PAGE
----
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Response to trotsky (Reply #40)

Tue Oct 24, 2017, 11:42 AM

41. So you had no meaning.

Okay.

Edited to add: I did notice that the poster has not yet responded to you. Perhaps there is a reason for that?

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Response to guillaumeb (Reply #41)

Tue Oct 24, 2017, 11:45 AM

42. Perhaps there is.

Or perhaps you're just confused.

Please have your precious last word.

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Response to trotsky (Reply #42)

Tue Oct 24, 2017, 11:47 AM

43. Gladly:

trotsky (44,565 posts)
19. "So you decide to stand up for Allah"

Thanks. That's all I needed to hear.

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Response to guillaumeb (Reply #43)

Tue Oct 24, 2017, 11:52 AM

45. Not for you, because you'll just shit on me again like the Christian you have shown yourself to be.

This is for anyone else still reading.

DetlefK (direct quote): "Why do young Muslims become extremists? Because their life sucks."

trotsky (paraphrased): What about Osama bin Laden? He had a pretty good life going.

DetlefK (direct quote): "You realize, there's something wrong with this world. Things are not as they are supposed to be. So you decide to stand up for Allah and make things right. With the easiest and most obvious tool: violence."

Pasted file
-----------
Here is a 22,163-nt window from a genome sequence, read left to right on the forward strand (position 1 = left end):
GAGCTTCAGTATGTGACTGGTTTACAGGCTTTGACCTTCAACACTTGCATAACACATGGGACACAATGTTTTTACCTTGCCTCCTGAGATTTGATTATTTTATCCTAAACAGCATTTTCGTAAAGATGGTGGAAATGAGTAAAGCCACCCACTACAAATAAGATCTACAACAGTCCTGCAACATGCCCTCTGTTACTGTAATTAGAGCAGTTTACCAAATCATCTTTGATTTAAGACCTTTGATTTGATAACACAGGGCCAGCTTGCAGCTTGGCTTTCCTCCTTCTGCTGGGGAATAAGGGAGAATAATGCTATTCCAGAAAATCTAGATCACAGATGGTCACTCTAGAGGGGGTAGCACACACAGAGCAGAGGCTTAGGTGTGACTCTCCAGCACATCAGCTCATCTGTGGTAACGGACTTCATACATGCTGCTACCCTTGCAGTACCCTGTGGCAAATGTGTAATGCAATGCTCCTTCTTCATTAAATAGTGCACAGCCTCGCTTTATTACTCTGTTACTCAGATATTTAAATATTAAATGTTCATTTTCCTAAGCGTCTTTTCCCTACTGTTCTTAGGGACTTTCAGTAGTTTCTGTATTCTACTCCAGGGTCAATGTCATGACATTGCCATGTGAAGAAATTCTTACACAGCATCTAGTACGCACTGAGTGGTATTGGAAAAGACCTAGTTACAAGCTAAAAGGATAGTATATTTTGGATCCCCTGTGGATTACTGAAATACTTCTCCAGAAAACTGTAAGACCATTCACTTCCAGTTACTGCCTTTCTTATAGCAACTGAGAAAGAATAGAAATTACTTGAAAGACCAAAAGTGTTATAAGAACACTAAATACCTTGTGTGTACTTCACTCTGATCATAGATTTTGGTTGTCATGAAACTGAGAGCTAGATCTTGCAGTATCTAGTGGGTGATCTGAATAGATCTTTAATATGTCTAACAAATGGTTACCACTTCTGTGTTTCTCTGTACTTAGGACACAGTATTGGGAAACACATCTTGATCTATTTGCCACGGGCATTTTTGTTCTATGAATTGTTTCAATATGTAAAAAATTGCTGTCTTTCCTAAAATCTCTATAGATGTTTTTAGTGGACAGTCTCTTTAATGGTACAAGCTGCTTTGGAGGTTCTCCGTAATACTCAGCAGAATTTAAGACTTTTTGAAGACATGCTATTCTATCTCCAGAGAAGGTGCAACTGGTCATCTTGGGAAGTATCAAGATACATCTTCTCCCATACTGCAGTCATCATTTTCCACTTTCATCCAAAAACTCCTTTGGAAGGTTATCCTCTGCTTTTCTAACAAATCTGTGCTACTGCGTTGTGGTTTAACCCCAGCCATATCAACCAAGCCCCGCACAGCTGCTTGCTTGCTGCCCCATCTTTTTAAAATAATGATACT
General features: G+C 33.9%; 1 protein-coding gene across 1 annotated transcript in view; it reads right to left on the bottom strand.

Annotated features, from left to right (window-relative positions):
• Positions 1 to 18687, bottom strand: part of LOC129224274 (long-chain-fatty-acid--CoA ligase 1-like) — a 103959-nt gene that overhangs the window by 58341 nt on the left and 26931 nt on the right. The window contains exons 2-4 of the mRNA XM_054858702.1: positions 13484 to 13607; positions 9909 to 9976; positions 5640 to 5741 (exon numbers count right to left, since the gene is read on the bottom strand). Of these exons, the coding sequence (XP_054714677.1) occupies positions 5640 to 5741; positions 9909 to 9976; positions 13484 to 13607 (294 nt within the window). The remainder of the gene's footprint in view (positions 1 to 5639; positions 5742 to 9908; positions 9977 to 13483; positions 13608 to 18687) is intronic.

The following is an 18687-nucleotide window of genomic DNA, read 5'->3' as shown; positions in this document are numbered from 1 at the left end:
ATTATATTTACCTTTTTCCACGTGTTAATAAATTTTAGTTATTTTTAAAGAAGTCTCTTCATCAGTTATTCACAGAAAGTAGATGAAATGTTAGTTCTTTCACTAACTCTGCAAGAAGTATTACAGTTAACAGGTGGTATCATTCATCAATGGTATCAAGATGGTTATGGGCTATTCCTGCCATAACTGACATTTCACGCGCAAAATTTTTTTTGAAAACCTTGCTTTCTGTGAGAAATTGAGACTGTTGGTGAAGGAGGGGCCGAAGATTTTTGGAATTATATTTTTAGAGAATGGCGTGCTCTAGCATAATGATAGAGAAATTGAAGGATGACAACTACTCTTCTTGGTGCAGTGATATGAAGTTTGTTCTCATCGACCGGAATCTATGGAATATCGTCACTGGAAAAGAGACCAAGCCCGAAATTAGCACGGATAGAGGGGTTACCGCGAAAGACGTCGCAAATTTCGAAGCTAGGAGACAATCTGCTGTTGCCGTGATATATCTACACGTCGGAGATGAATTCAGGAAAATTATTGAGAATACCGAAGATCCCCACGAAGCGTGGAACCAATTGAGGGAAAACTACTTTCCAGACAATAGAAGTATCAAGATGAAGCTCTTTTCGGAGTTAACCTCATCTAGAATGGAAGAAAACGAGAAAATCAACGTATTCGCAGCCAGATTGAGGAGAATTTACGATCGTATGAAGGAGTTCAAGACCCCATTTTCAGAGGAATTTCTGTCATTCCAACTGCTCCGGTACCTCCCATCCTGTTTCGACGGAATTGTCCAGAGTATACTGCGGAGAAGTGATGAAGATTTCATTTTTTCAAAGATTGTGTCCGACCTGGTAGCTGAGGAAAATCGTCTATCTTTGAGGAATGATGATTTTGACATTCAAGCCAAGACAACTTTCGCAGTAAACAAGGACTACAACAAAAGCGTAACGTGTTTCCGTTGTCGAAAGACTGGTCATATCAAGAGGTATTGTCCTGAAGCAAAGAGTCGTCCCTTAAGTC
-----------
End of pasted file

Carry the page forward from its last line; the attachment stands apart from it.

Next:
trotsky (paraphrased): Ah, so there is a religious component. Young Muslims don't ONLY become extremists because their life sucks. Thank you.

guillaumeb (paraphrased): OmG tRoTsKy YoU aRe A fUcKiNg MoRoN aNd So StUpId

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Response to trotsky (Reply #45)

Tue Oct 24, 2017, 01:31 PM

58. The word paraphrased is ridiculous.

But I understand your need to have me be a cartoon believer to make it easier for you to win the game.

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Response to guillaumeb (Reply #58)

Tue Oct 24, 2017, 01:38 PM

60. Aw, as much as I'd like to take credit for it, that's all on you.

You made yourself the cartoon believer, guillaumeb. I had nothing to do with it. I just helped you show your true colors. This is your moment, g-man! Enjoy it!

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Response to trotsky (Reply #60)

Tue Oct 24, 2017, 01:42 PM

61. I am shocked that you did not include the words "victory" and "humiliate" in your reply.